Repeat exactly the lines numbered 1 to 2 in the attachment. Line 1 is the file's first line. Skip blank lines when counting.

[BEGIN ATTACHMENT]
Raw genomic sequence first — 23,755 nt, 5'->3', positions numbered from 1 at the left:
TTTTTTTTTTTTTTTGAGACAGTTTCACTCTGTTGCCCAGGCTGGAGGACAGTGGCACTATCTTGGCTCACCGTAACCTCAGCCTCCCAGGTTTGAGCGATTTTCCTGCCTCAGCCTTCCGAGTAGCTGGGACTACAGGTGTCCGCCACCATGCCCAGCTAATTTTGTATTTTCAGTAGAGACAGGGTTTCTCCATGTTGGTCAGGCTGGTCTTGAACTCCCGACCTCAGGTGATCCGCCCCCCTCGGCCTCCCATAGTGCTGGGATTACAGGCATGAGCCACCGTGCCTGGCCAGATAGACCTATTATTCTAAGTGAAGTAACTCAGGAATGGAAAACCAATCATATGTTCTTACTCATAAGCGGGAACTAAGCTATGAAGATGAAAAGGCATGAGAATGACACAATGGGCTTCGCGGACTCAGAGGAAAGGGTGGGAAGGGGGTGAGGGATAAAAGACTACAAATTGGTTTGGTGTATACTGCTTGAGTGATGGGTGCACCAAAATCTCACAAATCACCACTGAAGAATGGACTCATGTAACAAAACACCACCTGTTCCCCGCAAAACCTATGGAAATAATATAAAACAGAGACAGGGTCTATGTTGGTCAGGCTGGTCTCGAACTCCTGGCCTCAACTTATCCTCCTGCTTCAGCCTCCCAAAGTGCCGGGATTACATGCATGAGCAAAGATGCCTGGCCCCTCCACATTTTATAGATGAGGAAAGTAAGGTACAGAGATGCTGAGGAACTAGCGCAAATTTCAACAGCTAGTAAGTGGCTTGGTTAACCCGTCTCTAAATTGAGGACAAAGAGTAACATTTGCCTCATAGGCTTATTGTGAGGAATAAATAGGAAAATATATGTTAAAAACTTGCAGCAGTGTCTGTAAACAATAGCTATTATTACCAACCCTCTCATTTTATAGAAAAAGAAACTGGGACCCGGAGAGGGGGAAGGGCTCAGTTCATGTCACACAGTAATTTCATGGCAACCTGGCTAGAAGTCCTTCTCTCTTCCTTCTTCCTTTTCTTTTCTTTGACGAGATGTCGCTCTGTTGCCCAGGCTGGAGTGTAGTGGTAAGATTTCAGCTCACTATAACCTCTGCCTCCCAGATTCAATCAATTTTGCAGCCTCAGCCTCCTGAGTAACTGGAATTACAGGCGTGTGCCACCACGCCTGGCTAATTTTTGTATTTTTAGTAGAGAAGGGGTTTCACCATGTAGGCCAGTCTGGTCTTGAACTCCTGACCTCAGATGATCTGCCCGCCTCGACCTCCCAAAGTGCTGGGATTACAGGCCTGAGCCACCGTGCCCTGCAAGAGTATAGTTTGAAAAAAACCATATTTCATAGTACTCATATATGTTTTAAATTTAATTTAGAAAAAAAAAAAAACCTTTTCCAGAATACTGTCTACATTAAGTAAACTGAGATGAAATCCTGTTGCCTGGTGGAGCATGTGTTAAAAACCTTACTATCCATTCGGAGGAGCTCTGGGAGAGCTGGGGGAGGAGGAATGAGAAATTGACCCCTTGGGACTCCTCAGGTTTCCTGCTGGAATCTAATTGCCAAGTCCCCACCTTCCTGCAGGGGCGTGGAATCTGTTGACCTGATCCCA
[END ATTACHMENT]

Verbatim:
Raw genomic sequence first — 23,755 nt, 5'->3', positions numbered from 1 at the left:
TTTTTTTTTTTTTTTGAGACAGTTTCACTCTGTTGCCCAGGCTGGAGGACAGTGGCACTATCTTGGCTCACCGTAACCTCAGCCTCCCAGGTTTGAGCGATTTTCCTGCCTCAGCCTTCCGAGTAGCTGGGACTACAGGTGTCCGCCACCATGCCCAGCTAATTTTGTATTTTCAGTAGAGACAGGGTTTCTCCATGTTGGTCAGGCTGGTCTTGAACTCCCGACCTCAGGTGATCCGCCCCCCTCGGCCTCCCATAGTGCTGGGATTACAGGCATGAGCCACCGTGCCTGGCCAGATAGACCTATTATTCTAAGTGAAGTAACTCAGGAATGGAAAACCAATCATATGTTCTTACTCATAAGCGGGAACTAAGCTATGAAGATGAAAAGGCATGAGAATGACACAATGGGCTTCGCGGACTCAGAGGAAAGGGTGGGAAGGGGGTGAGGGATAAAAGACTACAAATTGGTTTGGTGTATACTGCTTGAGTGATGGGTGCACCAAAATCTCACAAATCACCACTGAAGAATGGACTCATGTAACAAAACACCACCTGTTCCCCGCAAAACCTATGGAAATAATATAAAACAGAGACAGGGTCTATGTTGGTCAGGCTGGTCTCGAACTCCTGGCCTCAACTTATCCTCCTGCTTCAGCCTCCCAAAGTGCCGGGATTACATGCATGAGCAAAGATGCCTGGCCCCTCCACATTTTATAGATGAGGAAAGTAAGGTACAGAGATGCTGAGGAACTAGCGCAAATTTCAACAGCTAGTAAGTGGCTTGGTTAACCCGTCTCTAAATTGAGGACAAAGAGTAACATTTGCCTCATAGGCTTATTGTGAGGAATAAATAGGAAAATATATGTTAAAAACTTGCAGCAGTGTCTGTAAACAATAGCTATTATTACCAACCCTCTCATTTTATAGAAAAAGAAACTGGGACCCGGAGAGGGGGAAGGGCTCAGTTCATGTCACACAGTAATTTCATGGCAACCTGGCTAGAAGTCCTTCTCTCTTCCTTCTTCCTTTTCTTTTCTTTGACGAGATGTCGCTCTGTTGCCCAGGCTGGAGTGTAGTGGTAAGATTTCAGCTCACTATAACCTCTGCCTCCCAGATTCAATCAATTTTGCAGCCTCAGCCTCCTGAGTAACTGGAATTACAGGCGTGTGCCACCACGCCTGGCTAATTTTTGTATTTTTAGTAGAGAAGGGGTTTCACCATGTAGGCCAGTCTGGTCTTGAACTCCTGACCTCAGATGATCTGCCCGCCTCGACCTCCCAAAGTGCTGGGATTACAGGCCTGAGCCACCGTGCCCTGCAAGAGTATAGTTTGAAAAAAACCATATTTCATAGTACTCATATATGTTTTAAATTTAATTTAGAAAAAAAAAAAAACCTTTTCCAGAATACTGTCTACATTAAGTAAACTGAGATGAAATCCTGTTGCCTGGTGGAGCATGTGTTAAAAACCTTACTATCCATTCGGAGGAGCTCTGGGAGAGCTGGGGGAGGAGGAATGAGAAATTGACCCCTTGGGACTCCTCAGGTTTCCTGCTGGAATCTAATTGCCAAGTCCCCACCTTCCTGCAGGGGCGTGGAATCTGTTGACCTGATCCCA